It’s now hard to remember that, when the Bush administration arrived in office in 2000, its hardcore members were all old Cold Warriors who hadn’t given up the ghost. If the Soviet Union no longer existed, they were still quite intent on rolling back what was left of it, stripping off Russia’s “near abroad,” encircling it militarily, and linking various of its former Eastern European satellites and socialist republics to NATO, as well as further penetrating and, after 2001, deploying troops to the oil-rich former SSRs of Central Asia.
As Stephen Cohen wrote in a pathbreaking piece in the Nation, “The New American Cold War,” back in 2006, even as the Bush administration began to claim that the U.S. had an overriding national interest in scores of nations around the planet (including Iraq and Iran), there was “a tacit… U.S. denial that Russia [had] any legitimate national interests outside its own territory, even in ethnically akin or contiguous former republics such as Ukraine, Belarus and Georgia.” As had been true in the 1990s under the Clinton administration, the new administration was eager to kick a former superpower when it was down on its luck and just beginning to emerge from its era of “catastroika.”
While George Bush looked into Vladimir Putin’s eyes and declared him a soulmate, his vice president and various neocon allies were spoiling for a fight. And this isn’t exactly ancient history either. As David Bromwich pointed out recently in a canny piece at the Huffington Post, Cheney essentially threw down the gauntlet to Russia in a speech in Vilnius, Lithuania, in May 2006 in which he “threatened Russia with a new Cold War if Russia did not capitulate to American demands of cheap oil for Russia’s pro-American neighbors.”
How the worm turns. A very energy-rich worm, as it happens, at a time when control over energy resources and their delivery is what makes the world spin. The events in Georgia this August, analyzed below by Michael Klare, author of the new book Rising Powers, Shrinking Planet: The New Geopolitics of Energy (which explains just how the world turns), were but another reminder that the officials of the Bush administration have proven bush leaguers when it comes to assessing how power really works in the world. They were, from the beginning, fantasists in love with the supposedly unique power of the American military to cow the planet. For all the talk now about being at the beginning of the Cold War (Act II), this is also fantasy, as well as “home front” spin in an election year, and manna, of course, for worried U.S. arms makers. (The brief war in Georgia, reported the Wall Street Journal, was seen by some Wall Street stock analysts as “a bell-ringer for defense stocks.”)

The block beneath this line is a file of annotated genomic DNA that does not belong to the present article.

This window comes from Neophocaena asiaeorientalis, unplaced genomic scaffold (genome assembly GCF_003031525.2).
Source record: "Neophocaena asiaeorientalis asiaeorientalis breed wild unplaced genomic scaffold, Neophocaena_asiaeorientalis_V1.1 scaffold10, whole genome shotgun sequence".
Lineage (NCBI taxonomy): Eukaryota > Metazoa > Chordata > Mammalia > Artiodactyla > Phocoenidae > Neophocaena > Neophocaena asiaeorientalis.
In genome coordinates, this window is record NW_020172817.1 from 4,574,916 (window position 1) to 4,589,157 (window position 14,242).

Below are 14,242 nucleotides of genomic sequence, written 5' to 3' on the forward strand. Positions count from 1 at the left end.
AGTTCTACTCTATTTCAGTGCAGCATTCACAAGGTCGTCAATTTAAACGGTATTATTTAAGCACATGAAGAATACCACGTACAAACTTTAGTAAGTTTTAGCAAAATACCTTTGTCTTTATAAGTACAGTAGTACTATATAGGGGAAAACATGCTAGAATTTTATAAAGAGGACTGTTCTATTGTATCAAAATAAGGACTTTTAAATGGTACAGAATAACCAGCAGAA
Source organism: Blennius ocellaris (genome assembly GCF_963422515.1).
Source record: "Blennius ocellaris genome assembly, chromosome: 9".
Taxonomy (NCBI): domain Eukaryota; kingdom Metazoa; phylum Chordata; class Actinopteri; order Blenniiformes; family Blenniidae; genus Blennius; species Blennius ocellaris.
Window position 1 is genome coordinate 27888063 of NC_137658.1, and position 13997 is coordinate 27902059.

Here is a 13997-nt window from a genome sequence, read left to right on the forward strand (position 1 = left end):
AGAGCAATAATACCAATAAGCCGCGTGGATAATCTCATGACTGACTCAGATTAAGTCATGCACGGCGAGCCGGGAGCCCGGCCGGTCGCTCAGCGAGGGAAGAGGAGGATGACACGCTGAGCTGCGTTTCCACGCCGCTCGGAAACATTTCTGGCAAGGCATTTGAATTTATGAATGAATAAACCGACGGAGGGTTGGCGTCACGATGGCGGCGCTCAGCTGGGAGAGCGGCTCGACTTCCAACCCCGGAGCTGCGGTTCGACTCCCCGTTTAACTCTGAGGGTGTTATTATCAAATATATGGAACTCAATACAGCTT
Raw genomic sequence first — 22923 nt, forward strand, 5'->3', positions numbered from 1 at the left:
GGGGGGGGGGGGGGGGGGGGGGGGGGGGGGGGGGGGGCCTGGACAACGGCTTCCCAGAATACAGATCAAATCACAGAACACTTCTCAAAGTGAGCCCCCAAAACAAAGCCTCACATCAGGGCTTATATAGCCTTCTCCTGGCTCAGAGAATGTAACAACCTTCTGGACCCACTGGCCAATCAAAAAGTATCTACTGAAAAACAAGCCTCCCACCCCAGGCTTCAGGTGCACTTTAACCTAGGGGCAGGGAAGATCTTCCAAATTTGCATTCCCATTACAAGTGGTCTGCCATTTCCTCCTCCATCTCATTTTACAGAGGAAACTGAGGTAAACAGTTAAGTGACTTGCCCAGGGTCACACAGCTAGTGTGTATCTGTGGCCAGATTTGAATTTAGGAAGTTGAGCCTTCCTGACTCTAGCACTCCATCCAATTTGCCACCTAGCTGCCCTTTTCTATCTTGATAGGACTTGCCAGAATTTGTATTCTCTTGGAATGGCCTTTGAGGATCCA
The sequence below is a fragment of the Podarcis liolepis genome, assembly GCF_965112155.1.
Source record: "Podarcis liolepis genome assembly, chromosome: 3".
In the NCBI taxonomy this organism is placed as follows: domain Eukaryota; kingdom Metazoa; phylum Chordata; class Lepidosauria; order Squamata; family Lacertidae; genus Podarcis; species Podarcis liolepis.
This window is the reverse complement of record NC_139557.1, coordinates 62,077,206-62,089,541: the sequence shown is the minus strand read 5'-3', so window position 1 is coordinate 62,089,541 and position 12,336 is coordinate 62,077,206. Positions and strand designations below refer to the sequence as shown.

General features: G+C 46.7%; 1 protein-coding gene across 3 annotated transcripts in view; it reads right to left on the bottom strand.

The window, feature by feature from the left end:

Right now, the Bush administration continues to have its hands militarily more than full just handling a low-level war in Iraq and a roiling one in the backlands of Afghanistan (and Pakistan). At the moment, it couldn’t fight a “new Cold War” if it wanted to. Not only is the world no longer America’s backyard, but for much of the world, when an American president says, “Bullying and intimidation are not acceptable ways to conduct foreign policy in the twenty-first century,” and the Republican Party candidate for president adds, “But in the twenty-first century, nations don’t invade other nations” — as each did in regard to the Russian war in Georgia — it’s only an indication of just how out of touch they are. (At least UN ambassador Zalmay Khalilzad was careful to qualify his version of this statement geographically: “The days of overthrowing leaders by military means in Europe — those days are gone.”)
For all their bluster, they now find themselves strangely powerless in a world that is increasingly anything but “unipolar.” Tom
Putin’s Ruthless Gambit
Many Western analysts have chosen to interpret the recent fighting in the Caucasus as the onset of a new Cold War, with a small pro-Western democracy bravely resisting a brutal reincarnation of Stalin’s jack-booted Soviet Union. Others have viewed it a throwback to the age-old ethnic politics of southeastern Europe, with assorted minorities using contemporary border disputes to settle ancient scores.
Neither of these explanations is accurate. To fully grasp the recent upheavals in the Caucasus, it is necessary to view the conflict as but a minor skirmish in a far more significant geopolitical struggle between Moscow and Washington over the energy riches of the Caspian Sea basin — with former Russian President (now Prime Minister) Vladimir Putin emerging as the reigning Grand Master of geostrategic chess and the Bush team turning out to be middling amateurs, at best.